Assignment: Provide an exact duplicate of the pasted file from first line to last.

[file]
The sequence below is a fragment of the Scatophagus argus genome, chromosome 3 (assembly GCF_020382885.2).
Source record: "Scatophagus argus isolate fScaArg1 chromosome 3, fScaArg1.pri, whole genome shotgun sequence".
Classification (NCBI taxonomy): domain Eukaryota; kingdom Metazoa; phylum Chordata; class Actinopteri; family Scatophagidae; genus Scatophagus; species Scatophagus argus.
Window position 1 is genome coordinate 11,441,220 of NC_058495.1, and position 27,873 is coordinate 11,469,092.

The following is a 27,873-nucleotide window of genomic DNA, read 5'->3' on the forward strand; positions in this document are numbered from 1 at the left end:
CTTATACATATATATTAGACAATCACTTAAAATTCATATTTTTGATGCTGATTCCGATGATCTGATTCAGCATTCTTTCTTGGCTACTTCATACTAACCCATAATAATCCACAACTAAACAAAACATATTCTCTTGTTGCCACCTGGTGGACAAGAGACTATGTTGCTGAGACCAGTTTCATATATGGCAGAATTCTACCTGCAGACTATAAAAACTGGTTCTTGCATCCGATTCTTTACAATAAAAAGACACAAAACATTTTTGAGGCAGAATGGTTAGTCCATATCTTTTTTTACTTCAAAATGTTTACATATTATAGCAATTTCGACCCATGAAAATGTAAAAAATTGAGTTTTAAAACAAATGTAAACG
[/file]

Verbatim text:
The sequence below is a fragment of the Scatophagus argus genome, chromosome 3 (assembly GCF_020382885.2).
Source record: "Scatophagus argus isolate fScaArg1 chromosome 3, fScaArg1.pri, whole genome shotgun sequence".
Classification (NCBI taxonomy): domain Eukaryota; kingdom Metazoa; phylum Chordata; class Actinopteri; family Scatophagidae; genus Scatophagus; species Scatophagus argus.
Window position 1 is genome coordinate 11,441,220 of NC_058495.1, and position 27,873 is coordinate 11,469,092.

The following is a 27,873-nucleotide window of genomic DNA, read 5'->3' on the forward strand; positions in this document are numbered from 1 at the left end:
CTTATACATATATATTAGACAATCACTTAAAATTCATATTTTTGATGCTGATTCCGATGATCTGATTCAGCATTCTTTCTTGGCTACTTCATACTAACCCATAATAATCCACAACTAAACAAAACATATTCTCTTGTTGCCACCTGGTGGACAAGAGACTATGTTGCTGAGACCAGTTTCATATATGGCAGAATTCTACCTGCAGACTATAAAAACTGGTTCTTGCATCCGATTCTTTACAATAAAAAGACACAAAACATTTTTGAGGCAGAATGGTTAGTCCATATCTTTTTTTACTTCAAAATGTTTACATATTATAGCAATTTCGACCCATGAAAATGTAAAAAATTGAGTTTTAAAACAAATGTAAACG